Salt Lake City is officially changing the name of its oldest elementary school from Andrew Jackson Elementary to Mary Jackson Elementary. The name change came after the school board determined that an overwhelming majority of parents, school alumni, and members of the community supported the switch. The new name honors a prominent NASA engineer and woman of color rather than the slave-owning seventh President of the United State, who famously displaced and slaughtered Native Americans.
Mary Jackson didn’t own slaves, but did rise through the ranks at NASA when it was nearly impossible for a black woman to do so, eventually becoming an engineer — and a damn good one at that. She was a crucial part of the success of Project Mercury, the US’s first human spaceflight program, which successfully future senator John Glenn into space and returned him to the surface of Earth. Project Mercury was a crucial precursor to the Apollo project, which put humans on the moon. Jackson’s accomplishments, as well as those of a handful of other black female NASA engineers, were the subject of the Oscar award winning movie Hidden Figures, in which she was played by the actor and musician Janelle Monáe.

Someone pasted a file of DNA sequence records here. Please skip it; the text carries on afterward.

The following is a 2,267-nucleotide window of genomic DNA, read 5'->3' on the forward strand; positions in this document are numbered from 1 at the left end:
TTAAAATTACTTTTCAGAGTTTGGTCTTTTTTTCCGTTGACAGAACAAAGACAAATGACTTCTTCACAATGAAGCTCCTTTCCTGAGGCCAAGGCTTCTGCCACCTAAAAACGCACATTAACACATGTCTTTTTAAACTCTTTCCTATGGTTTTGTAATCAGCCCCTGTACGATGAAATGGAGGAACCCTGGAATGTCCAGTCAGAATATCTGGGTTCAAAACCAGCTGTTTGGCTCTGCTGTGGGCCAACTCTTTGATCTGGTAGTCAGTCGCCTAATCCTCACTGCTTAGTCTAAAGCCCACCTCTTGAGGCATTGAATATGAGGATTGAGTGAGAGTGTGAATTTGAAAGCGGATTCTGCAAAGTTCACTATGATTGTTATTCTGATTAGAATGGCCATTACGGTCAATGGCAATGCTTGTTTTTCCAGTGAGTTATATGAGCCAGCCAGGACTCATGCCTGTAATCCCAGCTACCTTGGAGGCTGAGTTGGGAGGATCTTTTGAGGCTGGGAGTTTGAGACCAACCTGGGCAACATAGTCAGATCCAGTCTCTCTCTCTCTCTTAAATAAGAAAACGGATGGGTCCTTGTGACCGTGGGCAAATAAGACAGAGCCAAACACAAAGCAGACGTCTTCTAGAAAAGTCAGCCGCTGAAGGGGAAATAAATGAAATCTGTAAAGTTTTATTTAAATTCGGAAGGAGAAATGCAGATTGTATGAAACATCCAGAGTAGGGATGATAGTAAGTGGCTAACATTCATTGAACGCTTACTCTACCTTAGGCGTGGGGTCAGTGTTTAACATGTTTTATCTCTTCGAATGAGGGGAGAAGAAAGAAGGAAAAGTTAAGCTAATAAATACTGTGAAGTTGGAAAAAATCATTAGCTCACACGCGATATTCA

The school’s name change is just one instance in a national movement that is seeing the name of America’s less admirable forefathers’ names stripped off of public institutions. Still, dozens of towns and cities across the country are still named after Andrew Jackson and his face remains on the $20 bill — though it will be phased out and replaced by that of famed abolitionist Harriet Tubman. To put this in broader perspective, there are still 200 schools named after men who fought agains the United States and for the Confederacy in the Civil War
Having her name put on a Utah school is just the latest honor for Jackson who had a lego minifig made of her last year as part of a celebration of NASA’s most important female engineers.